Tokelau is a word meaning "north wind" in the native Tokelau language. The Tokelau islands were named the Union Islands and Union Group by European explorers at an earlier time.[14] Tokelau Islands was adopted as the islands’ official name in 1946. The name was officially shortened to Tokelau on 9 December 1976.[15] 

Tokelau has increased its GDP by more than 10% through registrations of domain names under its top-level domain, .tk.[71] Registrations can be either free, in which case the user owns only usage rights and not the domain itself, or paid, which grants full rights. Free domains are pointed to Tokelau name servers, which redirects the domain via HTML frames to a specified address or to a specified A or NS record, and the redirection of up to 250 email addresses to an external address (not at a .tk domain).

In September 2003 Fakaofo became the first part of Tokelau with a high-speed Internet connection. Foundation Tokelau financed the project. Tokelau gives most domain names under its authority away to anyone for free to gain publicity for the territory. This has allowed the nation to gain enhanced telecommunications technologies, such as more computers and Internet access for Tokelauan residents. By 2012, there were about 120 computers, mostly laptops, and 1/6th of the economy consists of income from .tk domain names.[72]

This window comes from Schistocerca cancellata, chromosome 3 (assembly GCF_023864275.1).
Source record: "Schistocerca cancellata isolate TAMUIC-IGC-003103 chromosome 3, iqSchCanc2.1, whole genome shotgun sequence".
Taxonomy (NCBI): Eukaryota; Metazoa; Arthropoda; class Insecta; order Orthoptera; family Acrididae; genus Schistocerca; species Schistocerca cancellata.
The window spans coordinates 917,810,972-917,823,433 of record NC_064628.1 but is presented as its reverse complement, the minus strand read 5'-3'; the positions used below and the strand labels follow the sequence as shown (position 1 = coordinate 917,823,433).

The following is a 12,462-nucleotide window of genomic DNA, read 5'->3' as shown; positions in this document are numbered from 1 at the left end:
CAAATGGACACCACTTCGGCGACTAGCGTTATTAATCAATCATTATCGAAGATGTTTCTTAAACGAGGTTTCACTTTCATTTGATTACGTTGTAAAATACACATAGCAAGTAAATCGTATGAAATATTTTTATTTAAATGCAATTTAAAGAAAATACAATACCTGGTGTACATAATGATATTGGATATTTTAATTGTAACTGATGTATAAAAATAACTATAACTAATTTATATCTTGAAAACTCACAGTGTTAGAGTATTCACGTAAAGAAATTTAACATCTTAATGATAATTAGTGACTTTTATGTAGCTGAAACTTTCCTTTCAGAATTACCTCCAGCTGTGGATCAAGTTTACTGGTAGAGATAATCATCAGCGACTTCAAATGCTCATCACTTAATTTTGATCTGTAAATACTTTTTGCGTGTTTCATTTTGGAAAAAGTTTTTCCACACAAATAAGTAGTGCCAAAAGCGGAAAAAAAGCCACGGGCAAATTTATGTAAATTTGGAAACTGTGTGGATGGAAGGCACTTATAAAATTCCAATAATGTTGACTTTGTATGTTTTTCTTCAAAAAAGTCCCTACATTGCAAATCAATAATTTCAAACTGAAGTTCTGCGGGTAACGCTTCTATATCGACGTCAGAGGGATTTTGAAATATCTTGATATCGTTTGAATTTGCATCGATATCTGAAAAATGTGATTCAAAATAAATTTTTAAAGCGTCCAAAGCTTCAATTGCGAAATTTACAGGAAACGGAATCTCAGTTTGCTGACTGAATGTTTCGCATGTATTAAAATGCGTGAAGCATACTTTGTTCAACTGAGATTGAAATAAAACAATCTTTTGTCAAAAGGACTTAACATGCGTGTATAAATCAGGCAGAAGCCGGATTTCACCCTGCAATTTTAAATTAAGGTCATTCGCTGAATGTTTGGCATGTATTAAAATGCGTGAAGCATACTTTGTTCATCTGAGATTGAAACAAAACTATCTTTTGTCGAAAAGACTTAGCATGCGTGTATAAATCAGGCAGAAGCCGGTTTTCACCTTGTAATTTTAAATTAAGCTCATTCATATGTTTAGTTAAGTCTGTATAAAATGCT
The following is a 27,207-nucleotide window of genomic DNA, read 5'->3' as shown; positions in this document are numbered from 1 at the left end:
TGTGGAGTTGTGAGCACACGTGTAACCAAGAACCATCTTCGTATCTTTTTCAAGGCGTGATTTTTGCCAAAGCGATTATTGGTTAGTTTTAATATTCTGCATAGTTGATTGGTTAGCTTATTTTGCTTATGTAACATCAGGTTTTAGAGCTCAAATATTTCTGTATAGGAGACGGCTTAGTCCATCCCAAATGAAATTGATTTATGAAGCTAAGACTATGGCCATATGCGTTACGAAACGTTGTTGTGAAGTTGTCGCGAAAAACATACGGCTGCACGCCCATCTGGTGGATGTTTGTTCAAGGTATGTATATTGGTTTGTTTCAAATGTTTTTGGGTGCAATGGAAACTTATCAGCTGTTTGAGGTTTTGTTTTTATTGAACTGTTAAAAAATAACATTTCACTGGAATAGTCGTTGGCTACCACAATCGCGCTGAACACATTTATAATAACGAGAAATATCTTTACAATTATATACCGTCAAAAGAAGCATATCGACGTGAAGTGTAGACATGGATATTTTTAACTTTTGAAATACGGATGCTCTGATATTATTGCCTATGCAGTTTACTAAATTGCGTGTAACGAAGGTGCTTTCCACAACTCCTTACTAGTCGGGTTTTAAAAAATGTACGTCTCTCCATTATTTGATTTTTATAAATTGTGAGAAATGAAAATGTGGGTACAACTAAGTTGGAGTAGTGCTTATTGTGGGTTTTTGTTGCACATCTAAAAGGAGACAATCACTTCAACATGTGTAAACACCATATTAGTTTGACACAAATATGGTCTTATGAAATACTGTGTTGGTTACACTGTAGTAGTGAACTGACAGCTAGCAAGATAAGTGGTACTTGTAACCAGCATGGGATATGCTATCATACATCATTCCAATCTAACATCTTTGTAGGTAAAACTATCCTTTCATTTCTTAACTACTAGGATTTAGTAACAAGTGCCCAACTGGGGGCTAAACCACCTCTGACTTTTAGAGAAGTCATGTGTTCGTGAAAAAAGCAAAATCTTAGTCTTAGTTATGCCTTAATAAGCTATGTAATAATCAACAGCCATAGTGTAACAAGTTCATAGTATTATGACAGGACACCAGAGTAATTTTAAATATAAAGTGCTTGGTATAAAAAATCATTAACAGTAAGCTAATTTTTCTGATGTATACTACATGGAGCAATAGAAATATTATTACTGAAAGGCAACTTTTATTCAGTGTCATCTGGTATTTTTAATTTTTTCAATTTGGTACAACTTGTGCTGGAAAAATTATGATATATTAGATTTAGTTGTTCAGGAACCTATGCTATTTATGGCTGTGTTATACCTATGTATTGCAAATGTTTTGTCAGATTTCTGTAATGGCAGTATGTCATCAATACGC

According to a 2016 analysis of domain name registration performed by the .uk registrar Nominet using data from ZookNIC,[73] tk domains are the "world's largest country-code domain ... almost as large as second and third place holders China (.cn) and Germany (.de) combined".[74]

Healthcare and education[edit]

Main article: Healthcare in Tokelau

Literacy by age in Tokelau, 2011 census

Each atoll has a school and hospital. The health services have a Director of Health in Apia and a Chief Clinical Advisor who moves from atoll to atoll as required to assist the doctors attached to each hospital. In 2007 there was not always a doctor on each island and locums were appointed to fill the gaps.

Many Tokelauan youth travel to New Zealand to further their education and Tokelau is most populated around the Christmas season, with students returning home and then heading off for another year of study.